Reece: Going swimming used to be so fun for me. Through my teenage years it turned out to be the biggest trigger for my confidence. If I went to the beach with my friends I’d sit on the wall and watch them swim. Also changing rooms just triggered me too. I hated other people staring at me and my body and making comments. My teenage years were honestly the worst years of my life. Boys were so horrible to me all the time and they made me feel like my body was disgusting and ugly.
Bri: Have you ever felt uncomfortable about your own body while around other males?
Reece: All the time. In primary school we used to go swimming every Friday and looking at how skinny and fit everyone else was would make me feel so upset. No one saw me as the “good looking” guy. I was called “chubby”, “fat” and sometimes they would say “you have bigger boobs than the girls”. What people don’t realize is those comments stick with you. Every time you go to the beach, every time you try on clothes in a changing room, every time you look in the mirror your mind flashbacks to the way people made you feel……SHIT.
Bri: What/Who made you change your perspective on body positivity?
Reece: Basically my teenage years were so fucking horrible so once I turned 20 I decided my twenties were gonna be the best era of my life. I joined the gym and have been going 2 to 4 times a week and it honestly makes me feel so good about myself! Also so many people on social media helped me to love myself. Cartia Mallan taught me to live my life spiritually and mediate every day! Remi Ashten also taught me how to live a healthier life not for everybody else but for me! Also you (Bri) inspired me to put up my first body posi post which gained so much support!
Bri: How are you gonna throw some body positivity into the universe?
Reece: I’m gonna just talk about my body experiences more. Through posting more body positivity related content the amount of messages I have gotten about the subject has been crazy. I want to inspire people to live their best lives and to put two middle fingers up to people who have put them down for years. FUCK THE HATERS.
I’m absolutely blown away by Reece’s honesty and vulnerability sharing his responses to my questions. As a friend I have never been prouder of him for opening up to me and sharing his experiences and even more so as a person who follows him and admires him for all of his hard work within the Irish social media community.
I definitely believe that men deserve the support that women get on the topic of body image and body positivity. If you enjoy going to the gym for reasons that are just to transform the way you look because you think you should look a certain way like someone else in order to be attractive or manly, I feel sorry for you. I hope you one day realise that you should be going to the gym to exercise the best version of yourself to push your strength to its limits, to reach a goal, to enjoy yourself, to destress, to take advantage of the ability your body has to do some good workouts. It’s time for the ‘lads’ to stop calling each other fat or scrawny in the changing rooms, to stop taking screenshots and pictures of someone who they call chubby or skinny and slandering them in group chats, to stop making fun of people wether they’re big or small and decide to take their top off at the beach. The pressure on male body image is immense and is not only damaging physically to men but also psychologically. In Ireland men account for 80% of suicides recorded in State (The Irish Times). If we alleviate some of the pressure on men that there is to be seen as macho, strong, non emotional, the provider, and handsome by first introducing a new body image of being the best version of who you are not who you think you should be, it just may save some lives. #BodyPositivity is this: embrace just being yourself, look after yourself and love yourself, that is enough, oh and don’t be a dick.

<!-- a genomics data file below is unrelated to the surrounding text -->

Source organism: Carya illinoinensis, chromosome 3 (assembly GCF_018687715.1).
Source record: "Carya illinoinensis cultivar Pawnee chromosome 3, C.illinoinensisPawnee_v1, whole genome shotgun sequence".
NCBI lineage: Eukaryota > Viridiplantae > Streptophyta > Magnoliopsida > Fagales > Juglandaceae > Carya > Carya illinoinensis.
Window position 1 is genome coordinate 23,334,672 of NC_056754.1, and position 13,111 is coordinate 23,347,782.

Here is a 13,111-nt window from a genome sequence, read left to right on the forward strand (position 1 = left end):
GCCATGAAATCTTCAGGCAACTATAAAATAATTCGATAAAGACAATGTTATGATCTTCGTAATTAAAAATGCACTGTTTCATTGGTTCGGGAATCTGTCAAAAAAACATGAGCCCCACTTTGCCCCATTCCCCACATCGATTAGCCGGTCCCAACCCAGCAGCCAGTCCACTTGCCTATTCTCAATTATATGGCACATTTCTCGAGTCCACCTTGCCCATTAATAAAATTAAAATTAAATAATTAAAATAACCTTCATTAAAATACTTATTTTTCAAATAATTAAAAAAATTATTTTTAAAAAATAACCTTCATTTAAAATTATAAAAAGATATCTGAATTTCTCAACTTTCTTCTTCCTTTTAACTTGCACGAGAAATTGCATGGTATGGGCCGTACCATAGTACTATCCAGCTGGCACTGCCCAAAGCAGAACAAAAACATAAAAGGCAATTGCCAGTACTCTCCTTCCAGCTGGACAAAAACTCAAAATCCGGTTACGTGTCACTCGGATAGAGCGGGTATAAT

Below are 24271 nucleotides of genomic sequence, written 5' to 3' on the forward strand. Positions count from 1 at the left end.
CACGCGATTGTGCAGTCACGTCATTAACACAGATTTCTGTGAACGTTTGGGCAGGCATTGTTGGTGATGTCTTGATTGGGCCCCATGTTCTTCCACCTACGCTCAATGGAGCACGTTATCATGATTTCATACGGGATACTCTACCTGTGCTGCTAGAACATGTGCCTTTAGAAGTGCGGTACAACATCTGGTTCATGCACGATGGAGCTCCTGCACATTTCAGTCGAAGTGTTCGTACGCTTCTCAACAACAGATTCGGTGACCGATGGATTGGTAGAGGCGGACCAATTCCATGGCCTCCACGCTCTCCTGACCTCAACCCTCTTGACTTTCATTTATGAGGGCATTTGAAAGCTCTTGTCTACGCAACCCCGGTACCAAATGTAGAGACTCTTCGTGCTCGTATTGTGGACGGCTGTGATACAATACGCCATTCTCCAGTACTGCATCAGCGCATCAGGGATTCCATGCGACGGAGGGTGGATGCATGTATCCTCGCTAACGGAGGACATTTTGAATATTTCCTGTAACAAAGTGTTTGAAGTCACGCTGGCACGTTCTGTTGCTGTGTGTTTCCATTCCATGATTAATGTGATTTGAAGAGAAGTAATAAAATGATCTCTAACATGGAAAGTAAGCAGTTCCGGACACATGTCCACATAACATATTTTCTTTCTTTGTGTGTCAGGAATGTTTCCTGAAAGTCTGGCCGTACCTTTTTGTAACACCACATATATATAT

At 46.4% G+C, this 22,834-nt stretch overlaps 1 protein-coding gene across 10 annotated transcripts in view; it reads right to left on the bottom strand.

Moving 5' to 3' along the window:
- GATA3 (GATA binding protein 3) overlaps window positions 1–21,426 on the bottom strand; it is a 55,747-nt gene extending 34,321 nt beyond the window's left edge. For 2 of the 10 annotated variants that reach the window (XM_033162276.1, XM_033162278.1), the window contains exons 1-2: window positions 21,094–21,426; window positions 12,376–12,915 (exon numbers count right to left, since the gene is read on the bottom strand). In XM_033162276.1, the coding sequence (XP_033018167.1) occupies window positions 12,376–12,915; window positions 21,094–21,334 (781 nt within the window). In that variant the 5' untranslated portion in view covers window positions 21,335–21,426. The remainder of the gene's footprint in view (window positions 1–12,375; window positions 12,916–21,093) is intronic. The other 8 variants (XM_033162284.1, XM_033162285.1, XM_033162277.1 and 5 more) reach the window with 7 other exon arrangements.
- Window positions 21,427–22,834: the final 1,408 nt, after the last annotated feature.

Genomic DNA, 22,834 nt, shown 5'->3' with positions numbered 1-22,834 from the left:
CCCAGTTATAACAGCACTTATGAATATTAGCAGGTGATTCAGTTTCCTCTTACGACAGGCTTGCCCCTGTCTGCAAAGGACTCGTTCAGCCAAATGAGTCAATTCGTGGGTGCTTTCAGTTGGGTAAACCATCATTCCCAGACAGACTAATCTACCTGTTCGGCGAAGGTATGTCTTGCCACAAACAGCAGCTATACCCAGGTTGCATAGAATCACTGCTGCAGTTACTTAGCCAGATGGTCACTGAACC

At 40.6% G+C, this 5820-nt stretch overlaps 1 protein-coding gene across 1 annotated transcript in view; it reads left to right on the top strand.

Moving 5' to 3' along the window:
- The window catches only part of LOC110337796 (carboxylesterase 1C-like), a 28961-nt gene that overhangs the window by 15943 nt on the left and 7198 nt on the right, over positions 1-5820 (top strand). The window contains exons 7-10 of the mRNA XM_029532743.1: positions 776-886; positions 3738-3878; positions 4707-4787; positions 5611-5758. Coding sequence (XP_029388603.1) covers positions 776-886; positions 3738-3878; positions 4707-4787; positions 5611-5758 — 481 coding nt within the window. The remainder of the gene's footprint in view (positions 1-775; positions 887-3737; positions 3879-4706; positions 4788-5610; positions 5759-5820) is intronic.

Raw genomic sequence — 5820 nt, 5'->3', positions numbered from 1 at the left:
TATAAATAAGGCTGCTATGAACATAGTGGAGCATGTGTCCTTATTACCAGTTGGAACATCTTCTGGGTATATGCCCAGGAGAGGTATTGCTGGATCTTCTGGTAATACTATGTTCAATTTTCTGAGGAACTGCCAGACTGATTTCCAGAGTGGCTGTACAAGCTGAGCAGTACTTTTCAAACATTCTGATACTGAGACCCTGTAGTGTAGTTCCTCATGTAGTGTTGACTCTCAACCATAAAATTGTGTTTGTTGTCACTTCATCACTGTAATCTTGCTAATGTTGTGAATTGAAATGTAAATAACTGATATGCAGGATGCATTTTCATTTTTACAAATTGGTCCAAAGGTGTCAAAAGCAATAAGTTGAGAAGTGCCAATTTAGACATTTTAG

Thank you to Reece Creed for collaborating with me for this blog post I’ll leave his social media handles here:
Hope you enjoyed this post! Make sure to follow me for more. Feel free to share and send this on to any of the males in your life, a dad, a brother, an uncle, a friend. Spread some positivity today.